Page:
I was obsessed with Weird Al Yankovic when I was a kid — like ob-sessed. I took a giant stack of Weird Al CDs to school, to try to convince everyone else that My Bologna was one of the high points for American artistry. I’d watched his TV-network flick, UHF, so often that I could mute the speakers and whisper all of the dialogue to myself. And if I’m being honest, I legit knew his versions of dozens of songs better than I knew the originals.
Weird Al was back in my head the other night when I tore into a small cardboard box that FedEx had just dropped at my front door. I folded the flaps back, reached through the crumpled filler paper, and pulled out a small blue tin of Pumpkin Spice Spam. “Spam in the place where I live,” I sang to myself. “Think about nutrition, wonder what’s inside it now.”
That song, just called Spam, also has the line, “Think about selection, are there different flavors now?” And thanks to a Facebook joke that has been brought to life, yes, yes there are. In October 2017, the company posted a picture of a can of Pumpkin Spice Spam with the caption “Just in time for fall!” It quickly clarified that the product only existed in .jpeg form, but man oh man, can things change in two years.
It is both unbelievable and completely unsurprising that Pumpkin Spice Spam is a thing. I mean, is it any stranger than some of the other identically spiced products that exist — everything from Pumpkin Spice Pringles to Pumpkin Spice cough drops to Pumpkin Spice deodorant? (The tire shop down the street recently changed its sign to advertise Pumpkin Spice Tires, and I’m honestly not sure whether they’re kidding or not.) We’ve all sort of universally accepted that everything we shove in our mouths between mid-August and late November will taste like pumpkin spice, so why shouldn’t Spam get a slice of the artificially flavored pie?
That said, I was still apprehensive about trying America’s premier shelf-stable pork product, in any form. I took the tin to the counter and, uh, googled “How do I cook Spam?” Despite growing up in the kind of Southern state where you’d expect everyone to take a college-level course about processed meats, I’d never tried this stuff before, ever. Another writer for Kitchn — and a longtime Spam advocate — had previously suggested that it should be thinly sliced and then pan-fried until it was a deep maroon color, so that’s what I did.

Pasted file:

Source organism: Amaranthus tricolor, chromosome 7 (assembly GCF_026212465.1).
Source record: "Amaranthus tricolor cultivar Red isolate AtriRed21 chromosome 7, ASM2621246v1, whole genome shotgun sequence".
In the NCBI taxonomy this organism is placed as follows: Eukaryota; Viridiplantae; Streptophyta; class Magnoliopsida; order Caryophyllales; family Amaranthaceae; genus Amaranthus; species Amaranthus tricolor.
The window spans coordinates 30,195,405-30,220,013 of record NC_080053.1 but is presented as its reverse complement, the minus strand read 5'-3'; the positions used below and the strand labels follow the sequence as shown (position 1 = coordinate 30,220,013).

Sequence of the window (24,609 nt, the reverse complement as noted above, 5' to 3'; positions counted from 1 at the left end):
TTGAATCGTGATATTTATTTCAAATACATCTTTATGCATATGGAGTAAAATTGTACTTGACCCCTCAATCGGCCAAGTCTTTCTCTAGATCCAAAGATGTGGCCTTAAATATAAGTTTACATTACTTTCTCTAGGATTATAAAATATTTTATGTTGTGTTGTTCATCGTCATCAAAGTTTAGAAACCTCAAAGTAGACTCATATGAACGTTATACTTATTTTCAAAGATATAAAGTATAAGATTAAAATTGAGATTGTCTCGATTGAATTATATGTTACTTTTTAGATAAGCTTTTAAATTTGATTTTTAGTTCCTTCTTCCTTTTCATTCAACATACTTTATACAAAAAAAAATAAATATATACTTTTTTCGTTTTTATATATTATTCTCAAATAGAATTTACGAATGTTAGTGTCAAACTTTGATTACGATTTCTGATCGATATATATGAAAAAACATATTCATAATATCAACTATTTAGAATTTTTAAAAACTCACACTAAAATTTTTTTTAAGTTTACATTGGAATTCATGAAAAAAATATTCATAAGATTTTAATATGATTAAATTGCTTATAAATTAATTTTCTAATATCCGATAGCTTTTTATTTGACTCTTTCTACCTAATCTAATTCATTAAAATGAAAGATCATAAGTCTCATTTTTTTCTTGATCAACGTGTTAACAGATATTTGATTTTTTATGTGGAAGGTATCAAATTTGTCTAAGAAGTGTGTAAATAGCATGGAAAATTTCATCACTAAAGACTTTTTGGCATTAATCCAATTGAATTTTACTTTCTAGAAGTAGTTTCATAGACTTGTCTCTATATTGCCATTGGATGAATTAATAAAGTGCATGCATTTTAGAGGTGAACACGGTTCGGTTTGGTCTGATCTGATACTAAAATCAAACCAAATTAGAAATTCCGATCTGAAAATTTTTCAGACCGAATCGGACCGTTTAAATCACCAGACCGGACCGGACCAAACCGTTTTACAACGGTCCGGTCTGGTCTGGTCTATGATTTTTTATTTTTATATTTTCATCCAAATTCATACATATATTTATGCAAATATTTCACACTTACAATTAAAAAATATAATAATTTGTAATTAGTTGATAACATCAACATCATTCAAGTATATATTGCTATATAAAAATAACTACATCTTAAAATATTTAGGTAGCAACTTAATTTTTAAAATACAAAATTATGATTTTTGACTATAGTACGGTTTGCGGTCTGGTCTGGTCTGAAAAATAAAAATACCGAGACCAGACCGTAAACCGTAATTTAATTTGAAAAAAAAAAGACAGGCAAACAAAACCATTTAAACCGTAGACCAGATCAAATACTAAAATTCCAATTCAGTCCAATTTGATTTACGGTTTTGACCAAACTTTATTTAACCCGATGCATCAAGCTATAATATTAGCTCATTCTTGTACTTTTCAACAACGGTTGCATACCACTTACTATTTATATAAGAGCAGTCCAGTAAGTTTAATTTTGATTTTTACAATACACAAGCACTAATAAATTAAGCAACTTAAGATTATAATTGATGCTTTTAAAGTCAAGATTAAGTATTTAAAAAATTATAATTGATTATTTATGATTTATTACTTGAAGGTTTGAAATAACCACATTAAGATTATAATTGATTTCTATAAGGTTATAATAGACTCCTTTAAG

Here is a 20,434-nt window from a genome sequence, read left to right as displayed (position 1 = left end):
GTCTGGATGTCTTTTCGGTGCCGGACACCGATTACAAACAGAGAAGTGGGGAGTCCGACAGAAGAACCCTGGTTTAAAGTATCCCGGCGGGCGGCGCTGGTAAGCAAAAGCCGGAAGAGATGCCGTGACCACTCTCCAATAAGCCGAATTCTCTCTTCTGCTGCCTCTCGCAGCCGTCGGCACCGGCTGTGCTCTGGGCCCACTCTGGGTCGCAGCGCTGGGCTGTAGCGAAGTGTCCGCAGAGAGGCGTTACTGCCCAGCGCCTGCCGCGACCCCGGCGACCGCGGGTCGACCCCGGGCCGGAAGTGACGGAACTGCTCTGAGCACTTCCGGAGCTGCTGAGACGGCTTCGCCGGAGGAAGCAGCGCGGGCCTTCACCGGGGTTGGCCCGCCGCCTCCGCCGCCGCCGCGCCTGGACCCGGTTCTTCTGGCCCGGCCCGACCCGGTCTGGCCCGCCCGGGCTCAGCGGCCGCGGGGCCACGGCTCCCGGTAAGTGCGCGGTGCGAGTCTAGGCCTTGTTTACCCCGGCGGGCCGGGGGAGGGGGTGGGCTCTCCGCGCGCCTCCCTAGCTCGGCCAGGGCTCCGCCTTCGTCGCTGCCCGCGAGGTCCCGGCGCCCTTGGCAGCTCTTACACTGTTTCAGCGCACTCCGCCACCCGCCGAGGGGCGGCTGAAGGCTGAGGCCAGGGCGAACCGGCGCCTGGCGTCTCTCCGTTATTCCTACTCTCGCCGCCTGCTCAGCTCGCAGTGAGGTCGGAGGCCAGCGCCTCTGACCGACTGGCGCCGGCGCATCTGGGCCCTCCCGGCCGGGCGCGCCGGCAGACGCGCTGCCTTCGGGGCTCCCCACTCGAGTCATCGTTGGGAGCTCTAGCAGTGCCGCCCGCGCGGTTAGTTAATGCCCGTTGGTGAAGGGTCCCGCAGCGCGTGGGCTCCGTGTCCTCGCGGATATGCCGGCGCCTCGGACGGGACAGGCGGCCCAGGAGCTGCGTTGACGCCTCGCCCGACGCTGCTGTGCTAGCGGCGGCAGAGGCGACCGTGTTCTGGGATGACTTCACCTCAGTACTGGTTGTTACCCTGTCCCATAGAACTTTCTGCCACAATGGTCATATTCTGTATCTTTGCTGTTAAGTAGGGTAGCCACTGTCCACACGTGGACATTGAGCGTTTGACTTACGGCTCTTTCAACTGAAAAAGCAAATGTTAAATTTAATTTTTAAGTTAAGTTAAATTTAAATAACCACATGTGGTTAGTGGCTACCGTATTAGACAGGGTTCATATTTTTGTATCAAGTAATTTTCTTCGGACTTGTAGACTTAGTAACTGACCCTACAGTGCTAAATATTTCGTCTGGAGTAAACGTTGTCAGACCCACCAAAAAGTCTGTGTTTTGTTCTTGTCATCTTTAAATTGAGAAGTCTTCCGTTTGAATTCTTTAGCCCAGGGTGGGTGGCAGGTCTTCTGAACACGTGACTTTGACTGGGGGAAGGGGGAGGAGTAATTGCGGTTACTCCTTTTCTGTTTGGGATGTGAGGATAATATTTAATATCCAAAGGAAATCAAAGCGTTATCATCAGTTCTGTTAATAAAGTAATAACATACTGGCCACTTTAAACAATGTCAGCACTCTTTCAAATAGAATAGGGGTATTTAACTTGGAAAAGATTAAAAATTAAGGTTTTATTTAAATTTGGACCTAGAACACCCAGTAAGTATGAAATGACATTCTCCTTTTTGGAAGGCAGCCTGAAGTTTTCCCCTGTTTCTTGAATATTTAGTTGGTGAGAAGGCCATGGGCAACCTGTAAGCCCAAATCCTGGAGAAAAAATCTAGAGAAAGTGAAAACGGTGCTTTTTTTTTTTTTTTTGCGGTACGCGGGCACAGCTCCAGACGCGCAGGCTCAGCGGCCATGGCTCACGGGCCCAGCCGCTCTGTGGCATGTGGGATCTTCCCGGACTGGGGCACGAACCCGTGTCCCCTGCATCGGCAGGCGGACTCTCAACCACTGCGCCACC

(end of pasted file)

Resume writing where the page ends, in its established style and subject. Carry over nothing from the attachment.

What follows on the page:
When I told some friends that I was taste-testing Pumpkin Spice Spam, their faces all scrunched into the kind of expression you’d make if you mistakenly bit into a stick of Pumpkin Spice soap. That three-word combo doesn’t seem like it should share the same sentence, let alone the same plastic label. When I opened the can and the entire pink cube slid out, landing on the cutting board with a wet thump, I wondered what I’d gotten myself into.
Before I lost my nerve, I arranged four neat slices in a skillet … and promptly burned them beyond all recognition. (Spam is a surprisingly delicate meat — or combination of meats.) The next batch darkened to an appealing-but-not incinerated color in just a couple of minutes, so this whole thing was really happening.
My first bite was not at all what I expected. The uncooked Spam cube had a very strong, fake autumnal smell, like a combination of mediocre cold cuts and a limited-edition Glade plug-in. But the cooked Spam itself was much more subtle — and I have to admit, it was pretty freaking good.
The flavor was like a mild maple-and-pork sausage, and I immediately got up from the table to see if I had a box of waffles in the freezer, so I could make a Spam-and-Eggo dinner sandwich. (Yes, I try to bring this level of casual elegance into all aspects of my life.) It definitely ticked the boxes for both sweet and savory, which I didn’t expect. It also ticked the box for salty: I’m pretty sure I’d downed two gallons of water before putting the plate in the sink.
If you want your own can (and I really think you do!), Pumpkin Spice Spam will be available on Walmart’s website for a limited time, starting on September 23. If I had Weird Al’s mailing address, I’d gift him a tin. There are different flavors now, Al!
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